• Institution: Center for Strategic and International Studies
  • Abstract: After several years of uncertainty about Kim Jong-un and his grip on power, analysis of North Korea has settled back into well-worn patterns. In Washington, Seoul, and elsewhere, mainstream commentary seems to have shelved concerns about the North's stability, returning instead to questions that represent hearty perennials for Pyongyang watchers: Is Kim prepared to open the North's moribund economy to Chinese-style reform, or is the latest dynastic offspring simply intent on the survival of his draconian family regime? Do the North's rhetoric and intermittent provocations threaten conflict, or are they simply more of the same theatrics out of an isolated elite? Notwithstanding its long history of broken pledges, is a nuclear deal possible—or are the North's weapons permanently in its arsenal? Add to all this the focus on North Korea's recent offer to Tokyo to investigate the fate of scores of Japanese citizens kidnapped by its agents since the 1960s, as well as the warming relations with Moscow as President Putin reaches out to burnish Russia's Asian role, and attention to Pyongyang's new normalcy appears to have supplanted anxiety about the regime's potential to fall.
  • Political Geography: Washington, North Korea, Tokyo
  • Author: John S. Park
  • Publication Date: 09-2014
  • Content Type: Journal Article
  • Journal: The Washington Quarterly
  • Institution: Center for Strategic and International Studies
  • Abstract: At no point in the history of U.S. nonproliferation and counterproliferation policy have financial sanctions been so central to U.S. efforts to prevent or rollback the acquisition of nuclear weapons in countries such as North Korea and Iran. Despite this crucial role, financial sanctions have been examined almost solely from the sender's perspective, that is, the country imposing the sanctions. Few focused policy analyses have measured the effects of these instruments from the target's perspective.
  • Topic: Nuclear Weapons
  • Political Geography: United States, Iran, North Korea
  • Author: Duk-min Yun, Wooseon Choi
  • Publication Date: 09-2014
  • Content Type: Journal Article
  • Journal: The Washington Quarterly
  • Institution: Center for Strategic and International Studies
  • Abstract: The North Korean nuclear problem has entered a new stage as Pyongyang has developed more robust nuclear capabilities with the successful launch of a long - range missile in December 2012, a third nuclear test in 2013, and further missile tests in June 2014. The United States is now beginning to face the real risk that North Korea could soon develop the capability to directly strike the U.S. homeland. This situation has also raised concern among South Koreans about the credibility of extended deterrence provided by the United States. At the same time, the chances of a North Korean provocation have increased as conventional deterrence becomes less important.
  • Political Geography: United States, South Korea, North Korea
  • Author: Bruno Tertrais
  • Publication Date: 09-2014
  • Content Type: Journal Article
  • Journal: The Washington Quarterly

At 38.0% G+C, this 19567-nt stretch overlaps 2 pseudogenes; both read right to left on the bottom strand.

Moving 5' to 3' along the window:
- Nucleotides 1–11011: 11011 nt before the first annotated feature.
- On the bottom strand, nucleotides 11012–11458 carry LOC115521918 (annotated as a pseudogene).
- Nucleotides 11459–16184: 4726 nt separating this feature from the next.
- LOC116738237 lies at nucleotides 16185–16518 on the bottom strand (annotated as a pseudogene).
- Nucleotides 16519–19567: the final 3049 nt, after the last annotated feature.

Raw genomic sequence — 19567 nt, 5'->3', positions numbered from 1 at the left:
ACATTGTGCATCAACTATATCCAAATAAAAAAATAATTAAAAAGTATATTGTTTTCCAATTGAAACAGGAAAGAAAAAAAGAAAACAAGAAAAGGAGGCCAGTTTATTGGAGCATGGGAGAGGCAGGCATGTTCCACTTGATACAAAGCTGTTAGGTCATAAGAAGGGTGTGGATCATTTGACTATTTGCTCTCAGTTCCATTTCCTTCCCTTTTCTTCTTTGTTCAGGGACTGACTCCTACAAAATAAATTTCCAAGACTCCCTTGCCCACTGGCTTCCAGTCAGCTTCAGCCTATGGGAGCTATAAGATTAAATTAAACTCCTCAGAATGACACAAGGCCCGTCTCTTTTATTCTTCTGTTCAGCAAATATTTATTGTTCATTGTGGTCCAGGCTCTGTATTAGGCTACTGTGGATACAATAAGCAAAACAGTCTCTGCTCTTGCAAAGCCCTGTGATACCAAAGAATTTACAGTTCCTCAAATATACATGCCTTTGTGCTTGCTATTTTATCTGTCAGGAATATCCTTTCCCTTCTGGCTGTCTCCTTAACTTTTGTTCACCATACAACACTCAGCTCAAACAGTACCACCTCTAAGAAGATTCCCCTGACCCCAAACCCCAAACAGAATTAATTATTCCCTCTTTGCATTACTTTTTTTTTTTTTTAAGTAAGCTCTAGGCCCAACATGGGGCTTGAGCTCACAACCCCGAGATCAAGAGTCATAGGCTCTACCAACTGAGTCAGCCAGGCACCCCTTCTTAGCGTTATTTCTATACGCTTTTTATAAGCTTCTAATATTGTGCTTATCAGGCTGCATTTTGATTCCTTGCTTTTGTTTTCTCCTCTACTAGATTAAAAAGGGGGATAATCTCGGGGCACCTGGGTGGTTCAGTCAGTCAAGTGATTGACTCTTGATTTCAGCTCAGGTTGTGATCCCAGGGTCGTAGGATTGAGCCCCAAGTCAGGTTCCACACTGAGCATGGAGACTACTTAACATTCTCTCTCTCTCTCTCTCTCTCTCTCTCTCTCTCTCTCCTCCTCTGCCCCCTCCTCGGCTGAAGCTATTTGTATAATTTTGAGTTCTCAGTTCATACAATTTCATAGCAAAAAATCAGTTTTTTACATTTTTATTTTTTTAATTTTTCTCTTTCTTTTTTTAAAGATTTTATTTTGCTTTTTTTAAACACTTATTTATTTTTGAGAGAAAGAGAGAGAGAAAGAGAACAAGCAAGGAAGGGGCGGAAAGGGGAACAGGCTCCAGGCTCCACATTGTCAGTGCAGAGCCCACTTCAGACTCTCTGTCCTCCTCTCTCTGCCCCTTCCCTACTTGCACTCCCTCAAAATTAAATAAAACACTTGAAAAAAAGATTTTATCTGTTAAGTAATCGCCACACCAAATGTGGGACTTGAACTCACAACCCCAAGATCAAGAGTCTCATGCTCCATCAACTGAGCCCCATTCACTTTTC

• Institution: Center for Strategic and International Studies
  • Abstract: In the past two years, the expression "red line" has become a regular feature of the global policy debate. So much so that it risks becoming a punch line. Red lines have appeared in discussions about the Ukraine crisis, Iran's nuclear program, and Syrian use of chemical weapons. President Obama famously stated in 2012 that "a red line for us is we start seeing a whole bunch of chemical weapons moving around or being utilized."
  • Topic: Nuclear Power
  • Political Geography: Japan, China, Turkey, Ukraine, Argentina
  • Author: Michael J. Green, Zack Cooper
  • Publication Date: 09-2014
  • Content Type: Journal Article
  • Journal: The Washington Quarterly
  • Institution: Center for Strategic and International Studies
  • Abstract: In November 2011, President Barack Obama announced that the United States would rebalance to the Asia-Pacific region. Although this shift had been underway for years, experts across the Pacific generally welcomed Washington's increased attention. From the beginning, however, the U.S. Congress and governments in Asia have questioned whether the rebalance announcement was backed by the necessary resources and implementation strategy. Under the 2012 National Defense Authorization Act, Congress tasked an independent assessment of the rebalance strategy with a particular focus on plans for realigning U.S. forces in the region. In authoring that independent assessment and a recent follow - on report for the Pentagon, we conducted hundreds of interviews and concluded that the general thrust of the strategy was right, but further efforts were needed to articulate and implement the strategy with greater clarity and consistency for the Congress as well as U.S. allies and partners. Two years after that initial review, we have updated our own findings and concluded that implementation of the rebalance is proceeding apace, but some of the foundational conceptual and resource problems remain. With just two years remaining in the Obama administration, it is vital that the United States revitalize the rebalance and keep its focus on Asia.